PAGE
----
One of the more challenging aspects of LACMA’s program has involved communicating preservation-related activities to members of the community and visitors in the most effective manner. Community members desire and deserve to know what is happening at the Towers. Without avenues to communicate the project staff’s activities and enthusiasm, the museum will continue to occupy ‘outsider’ status, as the latest of several consultants that have participated in project management at the Towers over the years. With the exception of presentations at public meetings hosted by the City’s Cultural Affairs Department, project members have mainly utilized informal opportunities to communicate with WTAC staff, neighbors, and visitors regarding their preservation goals and activities. In addition, a website was developed to serve as a research archive of the history of the site’s restoration and to provide a summary of current work: http://www.lacma.org/art/exhibition/watts-towers.
LACMA’s efforts in the area of outreach have the opportunity to increase during the upcoming large-scale restoration phase. While full restoration (which has been estimated to cost around $5 million) is not funded, it is anticipated that a combination of public and private funding will fall into place in the next few years – enough to support the restoration of the three tall towers, with additional work to take place on the others as more money becomes available. During restoration, part or all of the site may be inaccessible to visitors for reasons of safety and egress. To prepare the community for the changes ahead, the project team is considering a campaign of targeted outreach in partnership with the Department of Cultural Affairs (Kielb, pers. comm. 21 July 2016).
A multi-level approach would have the best chance of allowing the preservation of the Towers to resound on a larger community scale. In the realm of outreach, a campaign of specialized tours, community presentations, graphic displays, and social media messaging that explains preservation activities would raise public awareness of the value of the Towers as a cultural resource. In addition to highlighting their essential value, such communication would capitalize on the public’s active interest in how the Towers were built and what is happening to them currently.
In terms of immediate economic benefits that could be achieved through project hiring, tentative plans include hiring approximately six technicians who are South Los Angeles residents during large-scale restoration (Kielb, pers. comm. 21 July 2016). These new above-living-wage jobs would invest tens of thousands of dollars in the lives and neighborhoods of staff members.
Moving up the chain, partnering with local stakeholder groups to spread and bolster complementary messages is key; LACMA has not yet formed a partnership with a local organization and become part of a larger narrative. By getting to know local organizations such as the Greater Watts-Willowbrook Chamber of Commerce, the Watts/Century Latino Organization, the Watts Labor Community Action Committee, and the Watts Neighborhood Council, the LACMA project team could communicate their mission, access neighborhood resources, and possibly identify other avenues of collaboration.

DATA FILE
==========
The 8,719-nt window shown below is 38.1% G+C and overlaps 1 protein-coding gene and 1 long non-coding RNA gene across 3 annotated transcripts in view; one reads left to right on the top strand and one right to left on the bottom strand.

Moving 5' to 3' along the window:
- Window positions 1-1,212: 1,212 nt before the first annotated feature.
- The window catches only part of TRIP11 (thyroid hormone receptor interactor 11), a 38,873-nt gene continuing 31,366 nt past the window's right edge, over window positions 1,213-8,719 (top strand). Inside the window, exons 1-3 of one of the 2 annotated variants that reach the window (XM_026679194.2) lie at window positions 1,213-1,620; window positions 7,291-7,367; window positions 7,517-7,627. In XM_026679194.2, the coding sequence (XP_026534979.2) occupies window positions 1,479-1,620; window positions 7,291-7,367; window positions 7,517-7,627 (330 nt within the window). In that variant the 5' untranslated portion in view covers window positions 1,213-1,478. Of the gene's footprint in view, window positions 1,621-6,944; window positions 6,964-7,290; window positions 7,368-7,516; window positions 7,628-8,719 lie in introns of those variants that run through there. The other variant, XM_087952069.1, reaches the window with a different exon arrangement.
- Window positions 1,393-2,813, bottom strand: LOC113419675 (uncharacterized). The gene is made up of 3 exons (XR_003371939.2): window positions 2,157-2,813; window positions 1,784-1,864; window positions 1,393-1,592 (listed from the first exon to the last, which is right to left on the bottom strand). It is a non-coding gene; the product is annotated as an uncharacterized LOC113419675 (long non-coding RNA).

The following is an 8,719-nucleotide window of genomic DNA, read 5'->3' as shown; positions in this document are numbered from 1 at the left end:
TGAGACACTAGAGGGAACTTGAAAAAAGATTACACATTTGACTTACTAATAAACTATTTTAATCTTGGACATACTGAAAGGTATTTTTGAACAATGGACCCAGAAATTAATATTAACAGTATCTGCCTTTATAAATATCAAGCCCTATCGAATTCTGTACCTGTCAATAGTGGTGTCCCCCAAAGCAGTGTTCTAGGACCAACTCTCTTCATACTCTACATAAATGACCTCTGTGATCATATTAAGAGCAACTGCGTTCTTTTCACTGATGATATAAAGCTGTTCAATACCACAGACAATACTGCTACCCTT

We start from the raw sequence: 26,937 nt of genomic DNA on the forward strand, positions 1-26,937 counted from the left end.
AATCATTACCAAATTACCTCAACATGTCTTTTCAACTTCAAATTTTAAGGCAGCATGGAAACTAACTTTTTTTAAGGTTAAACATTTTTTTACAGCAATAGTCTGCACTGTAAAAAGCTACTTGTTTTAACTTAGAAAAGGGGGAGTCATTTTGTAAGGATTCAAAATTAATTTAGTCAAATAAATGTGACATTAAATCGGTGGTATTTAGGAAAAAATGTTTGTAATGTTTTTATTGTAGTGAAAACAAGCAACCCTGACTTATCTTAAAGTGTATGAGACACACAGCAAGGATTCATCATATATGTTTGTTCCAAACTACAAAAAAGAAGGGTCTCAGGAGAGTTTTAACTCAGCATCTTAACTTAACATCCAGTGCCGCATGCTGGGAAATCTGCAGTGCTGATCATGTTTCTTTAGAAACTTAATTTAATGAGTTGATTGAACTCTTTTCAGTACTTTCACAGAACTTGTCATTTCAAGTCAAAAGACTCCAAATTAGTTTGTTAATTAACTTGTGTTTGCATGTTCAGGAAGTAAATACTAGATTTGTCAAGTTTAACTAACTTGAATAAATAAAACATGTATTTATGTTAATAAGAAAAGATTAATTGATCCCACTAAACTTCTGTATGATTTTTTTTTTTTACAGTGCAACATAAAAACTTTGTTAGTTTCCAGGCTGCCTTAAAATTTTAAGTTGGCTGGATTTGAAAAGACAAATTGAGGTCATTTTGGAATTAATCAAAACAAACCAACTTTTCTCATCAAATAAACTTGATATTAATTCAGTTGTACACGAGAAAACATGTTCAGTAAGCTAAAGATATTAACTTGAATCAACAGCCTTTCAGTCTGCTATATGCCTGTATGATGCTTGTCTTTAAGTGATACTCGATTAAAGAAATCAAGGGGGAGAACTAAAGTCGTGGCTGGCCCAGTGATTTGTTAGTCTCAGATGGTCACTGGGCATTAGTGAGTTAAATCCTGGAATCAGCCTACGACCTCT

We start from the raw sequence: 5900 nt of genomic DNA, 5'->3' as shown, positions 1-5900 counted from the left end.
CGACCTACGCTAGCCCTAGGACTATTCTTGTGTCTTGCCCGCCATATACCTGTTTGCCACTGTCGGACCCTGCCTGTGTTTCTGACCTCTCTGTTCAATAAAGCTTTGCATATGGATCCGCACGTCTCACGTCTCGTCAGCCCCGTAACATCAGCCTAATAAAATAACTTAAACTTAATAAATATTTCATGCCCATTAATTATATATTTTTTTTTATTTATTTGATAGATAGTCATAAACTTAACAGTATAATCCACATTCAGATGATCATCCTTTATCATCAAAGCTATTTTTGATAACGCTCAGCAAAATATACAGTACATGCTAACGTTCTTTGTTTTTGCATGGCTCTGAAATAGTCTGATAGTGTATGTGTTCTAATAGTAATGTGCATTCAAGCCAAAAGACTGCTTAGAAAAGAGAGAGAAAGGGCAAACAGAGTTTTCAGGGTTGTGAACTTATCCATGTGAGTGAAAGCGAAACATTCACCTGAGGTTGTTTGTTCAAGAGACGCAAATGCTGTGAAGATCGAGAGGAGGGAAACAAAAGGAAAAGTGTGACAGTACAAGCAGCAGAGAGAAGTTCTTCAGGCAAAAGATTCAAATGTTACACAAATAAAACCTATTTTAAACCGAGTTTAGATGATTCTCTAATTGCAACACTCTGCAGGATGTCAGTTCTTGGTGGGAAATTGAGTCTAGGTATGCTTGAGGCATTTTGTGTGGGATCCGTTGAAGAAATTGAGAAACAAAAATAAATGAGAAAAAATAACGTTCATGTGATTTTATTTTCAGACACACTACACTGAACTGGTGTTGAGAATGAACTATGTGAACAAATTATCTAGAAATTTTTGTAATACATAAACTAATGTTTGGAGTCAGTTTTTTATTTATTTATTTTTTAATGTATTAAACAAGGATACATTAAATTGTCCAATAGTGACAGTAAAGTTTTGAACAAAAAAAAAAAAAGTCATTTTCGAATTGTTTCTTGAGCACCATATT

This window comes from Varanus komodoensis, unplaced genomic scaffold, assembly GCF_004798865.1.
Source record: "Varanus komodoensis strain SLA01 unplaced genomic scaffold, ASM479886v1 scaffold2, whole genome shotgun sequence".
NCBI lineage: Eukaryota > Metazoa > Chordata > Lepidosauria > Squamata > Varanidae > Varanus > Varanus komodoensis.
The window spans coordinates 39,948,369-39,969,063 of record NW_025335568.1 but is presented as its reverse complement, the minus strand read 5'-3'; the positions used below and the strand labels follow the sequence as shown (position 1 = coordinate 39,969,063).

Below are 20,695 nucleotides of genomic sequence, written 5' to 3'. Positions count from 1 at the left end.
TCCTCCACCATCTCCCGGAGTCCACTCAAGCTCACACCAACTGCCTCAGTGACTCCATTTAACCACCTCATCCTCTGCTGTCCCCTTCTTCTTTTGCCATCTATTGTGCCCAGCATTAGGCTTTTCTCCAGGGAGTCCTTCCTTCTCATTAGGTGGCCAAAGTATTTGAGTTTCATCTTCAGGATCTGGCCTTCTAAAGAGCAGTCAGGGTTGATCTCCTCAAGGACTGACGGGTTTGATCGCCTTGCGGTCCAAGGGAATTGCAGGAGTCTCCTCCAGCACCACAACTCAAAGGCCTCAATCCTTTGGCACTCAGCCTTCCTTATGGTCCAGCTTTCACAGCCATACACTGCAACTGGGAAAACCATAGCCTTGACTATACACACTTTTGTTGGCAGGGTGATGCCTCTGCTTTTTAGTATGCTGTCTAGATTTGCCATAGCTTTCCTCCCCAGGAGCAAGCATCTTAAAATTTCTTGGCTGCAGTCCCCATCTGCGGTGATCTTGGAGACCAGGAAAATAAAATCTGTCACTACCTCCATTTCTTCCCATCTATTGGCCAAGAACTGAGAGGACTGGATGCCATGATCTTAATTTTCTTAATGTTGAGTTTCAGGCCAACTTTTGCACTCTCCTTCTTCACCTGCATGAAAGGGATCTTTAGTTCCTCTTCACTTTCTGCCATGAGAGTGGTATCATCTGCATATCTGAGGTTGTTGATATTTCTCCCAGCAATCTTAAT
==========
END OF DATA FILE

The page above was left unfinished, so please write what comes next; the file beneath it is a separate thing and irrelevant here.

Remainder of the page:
Finally, taking a place at the table in local planning and redevelopment initiatives could allow the museum to leverage its work in the context of the larger community framework. For example, in 2011 Watts was awarded a National Endowment for the Arts grant through Our Town, a creative place-making program that seeks to revitalize neighborhoods through increased tourism and through urban design interventions. Watts’ Our Town project involves the creation of an art-filled walkway from the Towers to the historic Watts train station, which will be re-used as an art gallery (National Endowment for the Arts 2014). Tying into this program in some way would seem a natural step in reinforcing the connection between cultural preservation and local development, though to date no participation by the LACMA team has occurred.
The nature of community outreach and development means there is no set formula: what is required depends on the nuanced identity and assets of each place and the ability to forge relationships within it. LACMA’s outreach activities have been limited to date by a strained relationship with the primary, long-established local stakeholder. The project’s local hiring policy and summer training program constituted a good start, bringing people from diverse backgrounds into the field of art and preservation. As LACMA’s tenure with the Watts Towers project continues, it is hoped that growing knowledge of the community and strengthened relationships with its members will lead to more opportunities for connection, outreach, and far-reaching impacts of preservation. The Watts Towers Conservation Project team should aim for community impacts in both the near and far term: near-term impacts from sharing the excitement and mission of preservation with a wider audience and far-term impacts from working with local stakeholders to improve the neighborhood’s prospects for economic growth and well-being.
The author declares that they have no competing interests.
Censusreporter.org (n.d.). https://censusreporter.org/profiles/79500US0603751-los-angeles-county-south-central-la-city-south-centralwatts-puma-ca/. Accessed 16 September 2016.
Los Angeles Times (n.d.). Mapping LA project. http://maps.latimes.com/neighborhoods/neighborhood/watts. Accessed 13 November 2014.
National Endowment for the Arts (2014). Our Town grantees – City of Los Angeles Department of Cultural Affairs. Accessed 14 November 2014. http://arts.gov/national/our-town/grantee/2011/city-los-angeles-department-cultural-affairs.
Schrank, S (2008). Nuestro pueblo – the special and cultural politics of Los Angeles’ Watts Towers In: Prakash, and Kruse, eds. Spaces of the modern city – imaginaries, politics, and everyday life. Princeton, New Jersey: Princeton University Press, pp. 275–309.